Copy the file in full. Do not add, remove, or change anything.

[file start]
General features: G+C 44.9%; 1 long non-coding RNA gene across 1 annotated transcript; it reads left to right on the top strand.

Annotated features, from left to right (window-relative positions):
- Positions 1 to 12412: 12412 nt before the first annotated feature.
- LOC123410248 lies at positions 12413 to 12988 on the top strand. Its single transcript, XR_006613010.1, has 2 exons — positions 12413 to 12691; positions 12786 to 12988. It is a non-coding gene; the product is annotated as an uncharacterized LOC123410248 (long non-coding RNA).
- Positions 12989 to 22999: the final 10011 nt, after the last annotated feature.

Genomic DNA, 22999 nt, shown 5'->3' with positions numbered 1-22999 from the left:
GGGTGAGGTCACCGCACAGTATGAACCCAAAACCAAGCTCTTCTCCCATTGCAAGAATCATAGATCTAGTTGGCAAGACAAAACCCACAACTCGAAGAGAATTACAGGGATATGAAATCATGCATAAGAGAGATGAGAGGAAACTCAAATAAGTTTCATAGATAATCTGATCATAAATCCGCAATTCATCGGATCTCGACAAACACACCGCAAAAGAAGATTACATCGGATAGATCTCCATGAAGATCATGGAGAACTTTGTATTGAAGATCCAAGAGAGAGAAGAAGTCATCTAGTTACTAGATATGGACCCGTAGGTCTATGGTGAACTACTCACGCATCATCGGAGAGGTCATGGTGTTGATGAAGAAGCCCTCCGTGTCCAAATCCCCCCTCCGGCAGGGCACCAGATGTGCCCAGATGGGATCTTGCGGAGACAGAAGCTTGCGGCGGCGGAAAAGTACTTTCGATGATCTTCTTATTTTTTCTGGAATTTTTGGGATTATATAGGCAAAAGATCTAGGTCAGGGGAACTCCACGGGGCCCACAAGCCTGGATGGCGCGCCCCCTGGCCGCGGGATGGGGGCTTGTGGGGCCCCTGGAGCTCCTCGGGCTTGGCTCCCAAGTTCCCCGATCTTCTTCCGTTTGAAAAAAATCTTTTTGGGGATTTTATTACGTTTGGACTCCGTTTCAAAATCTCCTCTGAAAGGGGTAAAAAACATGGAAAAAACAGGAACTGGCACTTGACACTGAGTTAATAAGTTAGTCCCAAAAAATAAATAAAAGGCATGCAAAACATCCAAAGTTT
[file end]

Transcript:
General features: G+C 44.9%; 1 long non-coding RNA gene across 1 annotated transcript; it reads left to right on the top strand.

Annotated features, from left to right (window-relative positions):
- Positions 1 to 12412: 12412 nt before the first annotated feature.
- LOC123410248 lies at positions 12413 to 12988 on the top strand. Its single transcript, XR_006613010.1, has 2 exons — positions 12413 to 12691; positions 12786 to 12988. It is a non-coding gene; the product is annotated as an uncharacterized LOC123410248 (long non-coding RNA).
- Positions 12989 to 22999: the final 10011 nt, after the last annotated feature.

Genomic DNA, 22999 nt, shown 5'->3' with positions numbered 1-22999 from the left:
GGGTGAGGTCACCGCACAGTATGAACCCAAAACCAAGCTCTTCTCCCATTGCAAGAATCATAGATCTAGTTGGCAAGACAAAACCCACAACTCGAAGAGAATTACAGGGATATGAAATCATGCATAAGAGAGATGAGAGGAAACTCAAATAAGTTTCATAGATAATCTGATCATAAATCCGCAATTCATCGGATCTCGACAAACACACCGCAAAAGAAGATTACATCGGATAGATCTCCATGAAGATCATGGAGAACTTTGTATTGAAGATCCAAGAGAGAGAAGAAGTCATCTAGTTACTAGATATGGACCCGTAGGTCTATGGTGAACTACTCACGCATCATCGGAGAGGTCATGGTGTTGATGAAGAAGCCCTCCGTGTCCAAATCCCCCCTCCGGCAGGGCACCAGATGTGCCCAGATGGGATCTTGCGGAGACAGAAGCTTGCGGCGGCGGAAAAGTACTTTCGATGATCTTCTTATTTTTTCTGGAATTTTTGGGATTATATAGGCAAAAGATCTAGGTCAGGGGAACTCCACGGGGCCCACAAGCCTGGATGGCGCGCCCCCTGGCCGCGGGATGGGGGCTTGTGGGGCCCCTGGAGCTCCTCGGGCTTGGCTCCCAAGTTCCCCGATCTTCTTCCGTTTGAAAAAAATCTTTTTGGGGATTTTATTACGTTTGGACTCCGTTTCAAAATCTCCTCTGAAAGGGGTAAAAAACATGGAAAAAACAGGAACTGGCACTTGACACTGAGTTAATAAGTTAGTCCCAAAAAATAAATAAAAGGCATGCAAAACATCCAAAGTTT